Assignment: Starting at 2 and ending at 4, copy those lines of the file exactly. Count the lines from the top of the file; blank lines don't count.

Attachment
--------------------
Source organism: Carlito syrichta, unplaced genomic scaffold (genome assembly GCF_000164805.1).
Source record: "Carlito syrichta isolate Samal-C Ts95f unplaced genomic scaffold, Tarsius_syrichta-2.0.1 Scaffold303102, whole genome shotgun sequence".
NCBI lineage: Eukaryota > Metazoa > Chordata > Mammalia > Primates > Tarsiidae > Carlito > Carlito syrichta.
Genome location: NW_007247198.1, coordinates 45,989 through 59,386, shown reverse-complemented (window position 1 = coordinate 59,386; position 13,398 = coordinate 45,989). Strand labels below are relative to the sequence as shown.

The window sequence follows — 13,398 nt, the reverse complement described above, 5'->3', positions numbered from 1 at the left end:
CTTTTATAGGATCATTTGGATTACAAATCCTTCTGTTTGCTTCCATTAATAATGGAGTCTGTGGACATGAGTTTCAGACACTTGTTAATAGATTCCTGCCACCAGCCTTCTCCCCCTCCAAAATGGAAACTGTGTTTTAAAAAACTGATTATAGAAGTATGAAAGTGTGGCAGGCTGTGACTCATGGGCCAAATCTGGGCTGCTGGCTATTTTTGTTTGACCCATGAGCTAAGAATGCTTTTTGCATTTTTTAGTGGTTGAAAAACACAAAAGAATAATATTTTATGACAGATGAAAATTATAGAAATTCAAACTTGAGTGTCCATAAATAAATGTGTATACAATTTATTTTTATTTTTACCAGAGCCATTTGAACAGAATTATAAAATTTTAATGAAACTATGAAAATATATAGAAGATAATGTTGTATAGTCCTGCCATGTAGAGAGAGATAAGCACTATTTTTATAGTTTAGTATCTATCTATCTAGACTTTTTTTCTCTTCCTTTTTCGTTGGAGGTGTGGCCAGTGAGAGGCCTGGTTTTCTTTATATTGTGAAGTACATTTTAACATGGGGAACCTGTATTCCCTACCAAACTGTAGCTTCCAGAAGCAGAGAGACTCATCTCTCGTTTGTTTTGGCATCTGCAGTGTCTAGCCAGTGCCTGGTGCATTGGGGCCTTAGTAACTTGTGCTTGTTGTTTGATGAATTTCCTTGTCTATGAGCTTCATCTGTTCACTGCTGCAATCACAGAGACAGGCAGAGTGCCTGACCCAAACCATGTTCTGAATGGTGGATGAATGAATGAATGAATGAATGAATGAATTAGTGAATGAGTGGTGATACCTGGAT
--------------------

Source record: "Carlito syrichta isolate Samal-C Ts95f unplaced genomic scaffold, Tarsius_syrichta-2.0.1 Scaffold303102, whole genome shotgun sequence".
NCBI lineage: Eukaryota > Metazoa > Chordata > Mammalia > Primates > Tarsiidae > Carlito > Carlito syrichta.
Genome location: NW_007247198.1, coordinates 45,989 through 59,386, shown reverse-complemented (window position 1 = coordinate 59,386; position 13,398 = coordinate 45,989). Strand labels below are relative to the sequence as shown.